The stories grew taller and taller and and we drank late into the night ...

On Sunday a more adventurous group went to circumnavigate the exposed island nature reserve of Skomer. The tides here proved as entertaining and tricky as a bucking bronco. Circumnavigating the monks haven of Caldey Island, or traversing the rugged coastline between Solva and Porth Clais was quite enough for mere mortals in the chunky rolling swells of the day.

The evening started with a sumptuous barbecue before descending into a musical furore instigated by a local ceilidh band.

Bank Holiday Monday was more sedate. A few more gentle palling trips before tea and cakes and home to reality. Ho hum...

There are more photos from the weekend on the festival Facebook page.

Pembrokeshire's Wild & Rugged North

Kirstine and I took a week off to explore the Pembrokeshire National Park. Naturally we took our sea kayaks but we also took walking boots. Initially, it looked as though the weather would allow us to tour the coastline by kayak with a spot of overnight wild camping along the way. A cold stiff breeze from the north that would remain for the next 3 days soon put a stop to that plan.

We headed off for the sheltered campsite at Whitesands Bay where we based ourselves for 3 days of walking the windswept coastal path and paddling along some of the more sheltered shores.

The caves and arches close to Solva's natural harbour gave us plenty to do in sheltered waters. Occasional downdraughts from winds swirling around the cliffs kept us on our toes and served as a reminder of the overall blustery conditions out at sea.

Eventually the wind dropped enough for a trip out of Whitesands Bay, through Ramsey Sound and round to Porth Clais. A little swell from the south was enough to make the rockhopping conditions perfect on the swirling surges among the many channels and gullies.

At the end of the week, we headed south for a quick walk around St Anne's Head then off towards Stackpole Head for the Stackpole Sea Kayak Festival. Before heading for the centre we decided to make the most of the beautiful evening and met up with Pete Astles for a paddle along the red sandstone shores of Marorbier.

Tuesday, April 20, 2010

The Delights of the Gower

Last weekend's work commitments took me to the Gower peninsula in south Wales. Without hesitation I packed my kayak and got in touch with local paddler Eurion Brown. We met up on the Friday evening at Port Eynon for a short sunset paddle and quickly discovered that this coastline is something special.

This smugglers cove has a tower built of stone set deep into its gully. If these walls could talk they would tell tall tales of smuggling brandy, tobacco and pirates booty.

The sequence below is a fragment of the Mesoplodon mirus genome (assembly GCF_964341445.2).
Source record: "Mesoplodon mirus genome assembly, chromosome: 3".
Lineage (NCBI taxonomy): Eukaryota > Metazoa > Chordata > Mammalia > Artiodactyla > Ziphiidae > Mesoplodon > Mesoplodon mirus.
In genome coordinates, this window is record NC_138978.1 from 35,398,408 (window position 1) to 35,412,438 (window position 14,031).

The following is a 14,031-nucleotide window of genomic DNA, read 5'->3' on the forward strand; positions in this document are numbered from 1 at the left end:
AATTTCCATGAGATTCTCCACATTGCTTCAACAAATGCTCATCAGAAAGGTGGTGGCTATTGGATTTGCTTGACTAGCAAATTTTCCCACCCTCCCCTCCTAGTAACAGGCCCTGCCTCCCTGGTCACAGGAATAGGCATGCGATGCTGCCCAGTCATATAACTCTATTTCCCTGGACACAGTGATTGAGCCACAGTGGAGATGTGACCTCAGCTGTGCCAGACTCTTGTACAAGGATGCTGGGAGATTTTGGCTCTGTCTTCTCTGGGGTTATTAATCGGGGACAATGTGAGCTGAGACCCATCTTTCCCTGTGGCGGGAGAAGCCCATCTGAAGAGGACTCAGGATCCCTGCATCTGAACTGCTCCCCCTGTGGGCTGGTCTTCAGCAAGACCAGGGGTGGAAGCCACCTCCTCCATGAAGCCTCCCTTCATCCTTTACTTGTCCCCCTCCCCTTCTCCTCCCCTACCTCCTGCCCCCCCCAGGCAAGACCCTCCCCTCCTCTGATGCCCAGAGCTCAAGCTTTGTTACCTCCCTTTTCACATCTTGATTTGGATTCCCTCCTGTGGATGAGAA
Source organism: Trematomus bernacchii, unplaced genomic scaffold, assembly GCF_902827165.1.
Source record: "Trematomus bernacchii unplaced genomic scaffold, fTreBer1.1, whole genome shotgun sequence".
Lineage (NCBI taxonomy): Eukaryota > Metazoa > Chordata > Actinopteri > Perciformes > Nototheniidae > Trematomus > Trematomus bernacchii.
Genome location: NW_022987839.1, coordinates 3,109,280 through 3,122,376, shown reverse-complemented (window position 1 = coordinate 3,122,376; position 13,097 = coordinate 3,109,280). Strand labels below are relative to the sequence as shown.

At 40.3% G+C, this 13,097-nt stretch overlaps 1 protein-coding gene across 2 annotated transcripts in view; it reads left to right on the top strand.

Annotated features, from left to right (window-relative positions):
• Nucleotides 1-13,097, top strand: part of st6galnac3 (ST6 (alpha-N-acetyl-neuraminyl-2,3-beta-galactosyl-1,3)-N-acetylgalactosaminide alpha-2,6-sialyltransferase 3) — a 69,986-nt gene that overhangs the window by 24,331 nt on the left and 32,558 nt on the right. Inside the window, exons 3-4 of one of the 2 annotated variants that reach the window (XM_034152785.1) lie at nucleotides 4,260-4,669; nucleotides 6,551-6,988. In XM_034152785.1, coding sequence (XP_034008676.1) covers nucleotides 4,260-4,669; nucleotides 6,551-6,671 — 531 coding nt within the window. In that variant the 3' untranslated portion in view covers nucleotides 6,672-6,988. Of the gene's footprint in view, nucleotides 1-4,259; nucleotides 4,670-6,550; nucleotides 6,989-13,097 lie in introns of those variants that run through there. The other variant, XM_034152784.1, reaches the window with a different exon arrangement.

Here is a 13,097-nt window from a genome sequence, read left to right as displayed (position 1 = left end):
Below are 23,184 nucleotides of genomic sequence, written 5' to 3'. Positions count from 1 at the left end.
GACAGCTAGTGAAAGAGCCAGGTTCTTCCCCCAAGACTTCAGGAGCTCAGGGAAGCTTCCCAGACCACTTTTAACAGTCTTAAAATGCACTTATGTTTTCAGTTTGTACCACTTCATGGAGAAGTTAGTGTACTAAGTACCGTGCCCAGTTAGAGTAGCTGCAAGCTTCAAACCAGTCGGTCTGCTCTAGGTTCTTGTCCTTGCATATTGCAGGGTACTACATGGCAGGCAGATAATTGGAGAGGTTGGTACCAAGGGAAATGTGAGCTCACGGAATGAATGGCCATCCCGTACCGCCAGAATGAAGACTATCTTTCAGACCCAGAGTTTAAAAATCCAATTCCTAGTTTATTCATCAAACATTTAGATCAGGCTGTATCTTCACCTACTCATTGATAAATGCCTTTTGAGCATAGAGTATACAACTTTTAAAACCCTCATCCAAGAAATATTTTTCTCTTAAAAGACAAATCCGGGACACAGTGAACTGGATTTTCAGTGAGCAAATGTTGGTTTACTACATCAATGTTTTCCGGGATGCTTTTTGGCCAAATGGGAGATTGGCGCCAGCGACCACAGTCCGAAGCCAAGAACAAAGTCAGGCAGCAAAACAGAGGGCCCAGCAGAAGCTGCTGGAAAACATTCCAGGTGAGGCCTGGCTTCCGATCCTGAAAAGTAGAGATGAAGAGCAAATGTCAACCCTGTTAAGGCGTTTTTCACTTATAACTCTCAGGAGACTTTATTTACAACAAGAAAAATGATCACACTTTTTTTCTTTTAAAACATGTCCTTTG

The lack of air traffic left the skies clear of vapour trails. A wonderful sunset was our cue to head back to reach Port Eynon before dark.

The following day Eurion and I paddled the section from Port Eynon to Llangennith. This classic journey took us past Paviland Cave and on towards Three Cliffs Bay before rounding Worms Head. The towering limestone cliffs and pinnacles with sweeping grassy meadows between them are reminiscent of summer alpine scenes. No doubt this is why walkers and climbers are drawn to these shores.

Thursday, April 08, 2010

Northumberland at Easter

The Northumberland is blessed with a wild, bleak and beautiful coastline full of adventure. Kirstine and I braved the A1 with thousands of others for the great Easter get away. By late evening we were established in our lodgings at Farne Diving Services in the village of Beadnell.

On Good Friday morning the beach at Beadnell Haven was bristling with wildlife. Eider ducks were so busy squabbling over who should mate with who that they hardly noticed me sneaking up on then with my camera.

The tide was on its way out and the wading birds were tucking into the fresh feast exposed along the sands.

Most interesting were a small group of 'bar tailed godwits' possibly part-way through migration to their breeding grounds in higher lattitudes.

On Saturday Kirstine and I paddled out to the Inner Farne to look for some more wildlife. Before long we spotted the first of what seemed like a million puffins. Kittiwakes, guillemots, razorbills and shags have also arrived in readiness for the breeding season.

Sunday morning was a little fuzzy due to a few extra beers in the Craster Arms. I left Kirstine to rest whilst I met up with local kayak guide Ollie Jay for a trip out to the Longstone. The Longstone is one of the outermost Farne islands and after stopping for a hot drink beside the lighthouse we had fun nipping in and out of the tide races that rush between the kelp infested rocks. Some of the seals followed us for over a mile until we were well on our way back to St Aidan's beach near Seahouses.